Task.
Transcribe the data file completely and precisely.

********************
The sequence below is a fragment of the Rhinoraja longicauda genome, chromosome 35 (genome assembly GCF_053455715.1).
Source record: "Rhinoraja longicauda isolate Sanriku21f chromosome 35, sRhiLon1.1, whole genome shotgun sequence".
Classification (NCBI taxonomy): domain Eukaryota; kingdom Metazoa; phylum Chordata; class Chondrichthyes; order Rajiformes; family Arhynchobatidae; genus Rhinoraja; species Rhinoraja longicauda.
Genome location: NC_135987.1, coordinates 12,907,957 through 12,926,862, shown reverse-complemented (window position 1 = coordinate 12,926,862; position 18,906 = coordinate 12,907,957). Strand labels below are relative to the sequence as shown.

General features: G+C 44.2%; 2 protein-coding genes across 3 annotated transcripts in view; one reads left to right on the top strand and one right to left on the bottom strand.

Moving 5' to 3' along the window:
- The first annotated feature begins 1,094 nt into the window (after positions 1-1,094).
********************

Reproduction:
The sequence below is a fragment of the Rhinoraja longicauda genome, chromosome 35 (genome assembly GCF_053455715.1).
Source record: "Rhinoraja longicauda isolate Sanriku21f chromosome 35, sRhiLon1.1, whole genome shotgun sequence".
Classification (NCBI taxonomy): domain Eukaryota; kingdom Metazoa; phylum Chordata; class Chondrichthyes; order Rajiformes; family Arhynchobatidae; genus Rhinoraja; species Rhinoraja longicauda.
Genome location: NC_135987.1, coordinates 12,907,957 through 12,926,862, shown reverse-complemented (window position 1 = coordinate 12,926,862; position 18,906 = coordinate 12,907,957). Strand labels below are relative to the sequence as shown.

General features: G+C 44.2%; 2 protein-coding genes across 3 annotated transcripts in view; one reads left to right on the top strand and one right to left on the bottom strand.

Moving 5' to 3' along the window:
- The first annotated feature begins 1,094 nt into the window (after positions 1-1,094).